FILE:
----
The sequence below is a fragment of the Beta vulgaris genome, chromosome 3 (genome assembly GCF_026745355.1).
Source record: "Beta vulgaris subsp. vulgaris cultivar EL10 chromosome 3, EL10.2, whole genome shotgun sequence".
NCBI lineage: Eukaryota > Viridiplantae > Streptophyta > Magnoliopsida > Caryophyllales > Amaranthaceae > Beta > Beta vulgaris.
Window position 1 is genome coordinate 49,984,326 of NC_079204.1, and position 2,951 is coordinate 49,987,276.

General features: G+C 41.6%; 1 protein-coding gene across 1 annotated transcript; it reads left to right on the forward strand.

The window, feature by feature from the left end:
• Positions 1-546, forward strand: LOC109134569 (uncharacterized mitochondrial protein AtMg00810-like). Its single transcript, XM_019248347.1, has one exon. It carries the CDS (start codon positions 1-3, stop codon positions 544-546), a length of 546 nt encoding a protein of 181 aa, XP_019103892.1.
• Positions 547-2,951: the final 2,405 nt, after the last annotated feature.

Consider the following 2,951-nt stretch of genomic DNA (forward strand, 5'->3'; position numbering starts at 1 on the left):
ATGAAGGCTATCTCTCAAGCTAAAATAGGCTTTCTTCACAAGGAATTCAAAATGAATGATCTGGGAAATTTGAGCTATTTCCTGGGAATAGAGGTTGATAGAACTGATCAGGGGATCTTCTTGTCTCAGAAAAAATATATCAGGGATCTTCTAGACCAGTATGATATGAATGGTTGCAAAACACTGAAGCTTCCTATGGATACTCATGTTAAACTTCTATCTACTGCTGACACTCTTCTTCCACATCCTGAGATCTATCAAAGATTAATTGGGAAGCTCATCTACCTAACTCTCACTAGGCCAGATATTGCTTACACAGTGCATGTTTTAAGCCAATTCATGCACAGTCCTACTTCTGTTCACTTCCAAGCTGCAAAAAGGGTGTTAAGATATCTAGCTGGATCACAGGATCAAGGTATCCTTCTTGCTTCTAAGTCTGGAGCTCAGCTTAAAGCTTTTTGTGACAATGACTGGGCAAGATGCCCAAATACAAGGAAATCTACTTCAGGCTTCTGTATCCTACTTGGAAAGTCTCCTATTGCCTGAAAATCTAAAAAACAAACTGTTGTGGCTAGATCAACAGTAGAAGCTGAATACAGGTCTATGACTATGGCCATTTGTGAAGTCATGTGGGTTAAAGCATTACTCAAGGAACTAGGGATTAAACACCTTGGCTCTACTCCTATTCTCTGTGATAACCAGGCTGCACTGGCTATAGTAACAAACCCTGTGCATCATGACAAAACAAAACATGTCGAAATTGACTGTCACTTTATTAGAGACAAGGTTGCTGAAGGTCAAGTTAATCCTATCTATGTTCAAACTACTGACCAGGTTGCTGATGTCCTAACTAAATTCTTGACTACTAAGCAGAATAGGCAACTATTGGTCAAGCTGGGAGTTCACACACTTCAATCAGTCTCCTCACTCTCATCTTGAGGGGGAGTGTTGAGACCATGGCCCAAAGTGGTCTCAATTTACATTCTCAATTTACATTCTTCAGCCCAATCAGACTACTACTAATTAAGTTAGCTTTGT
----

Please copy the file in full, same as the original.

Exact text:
The sequence below is a fragment of the Beta vulgaris genome, chromosome 3 (genome assembly GCF_026745355.1).
Source record: "Beta vulgaris subsp. vulgaris cultivar EL10 chromosome 3, EL10.2, whole genome shotgun sequence".
NCBI lineage: Eukaryota > Viridiplantae > Streptophyta > Magnoliopsida > Caryophyllales > Amaranthaceae > Beta > Beta vulgaris.
Window position 1 is genome coordinate 49,984,326 of NC_079204.1, and position 2,951 is coordinate 49,987,276.

General features: G+C 41.6%; 1 protein-coding gene across 1 annotated transcript; it reads left to right on the forward strand.

The window, feature by feature from the left end:
• Positions 1-546, forward strand: LOC109134569 (uncharacterized mitochondrial protein AtMg00810-like). Its single transcript, XM_019248347.1, has one exon. It carries the CDS (start codon positions 1-3, stop codon positions 544-546), a length of 546 nt encoding a protein of 181 aa, XP_019103892.1.
• Positions 547-2,951: the final 2,405 nt, after the last annotated feature.

Consider the following 2,951-nt stretch of genomic DNA (forward strand, 5'->3'; position numbering starts at 1 on the left):
ATGAAGGCTATCTCTCAAGCTAAAATAGGCTTTCTTCACAAGGAATTCAAAATGAATGATCTGGGAAATTTGAGCTATTTCCTGGGAATAGAGGTTGATAGAACTGATCAGGGGATCTTCTTGTCTCAGAAAAAATATATCAGGGATCTTCTAGACCAGTATGATATGAATGGTTGCAAAACACTGAAGCTTCCTATGGATACTCATGTTAAACTTCTATCTACTGCTGACACTCTTCTTCCACATCCTGAGATCTATCAAAGATTAATTGGGAAGCTCATCTACCTAACTCTCACTAGGCCAGATATTGCTTACACAGTGCATGTTTTAAGCCAATTCATGCACAGTCCTACTTCTGTTCACTTCCAAGCTGCAAAAAGGGTGTTAAGATATCTAGCTGGATCACAGGATCAAGGTATCCTTCTTGCTTCTAAGTCTGGAGCTCAGCTTAAAGCTTTTTGTGACAATGACTGGGCAAGATGCCCAAATACAAGGAAATCTACTTCAGGCTTCTGTATCCTACTTGGAAAGTCTCCTATTGCCTGAAAATCTAAAAAACAAACTGTTGTGGCTAGATCAACAGTAGAAGCTGAATACAGGTCTATGACTATGGCCATTTGTGAAGTCATGTGGGTTAAAGCATTACTCAAGGAACTAGGGATTAAACACCTTGGCTCTACTCCTATTCTCTGTGATAACCAGGCTGCACTGGCTATAGTAACAAACCCTGTGCATCATGACAAAACAAAACATGTCGAAATTGACTGTCACTTTATTAGAGACAAGGTTGCTGAAGGTCAAGTTAATCCTATCTATGTTCAAACTACTGACCAGGTTGCTGATGTCCTAACTAAATTCTTGACTACTAAGCAGAATAGGCAACTATTGGTCAAGCTGGGAGTTCACACACTTCAATCAGTCTCCTCACTCTCATCTTGAGGGGGAGTGTTGAGACCATGGCCCAAAGTGGTCTCAATTTACATTCTCAATTTACATTCTTCAGCCCAATCAGACTACTACTAATTAAGTTAGCTTTGT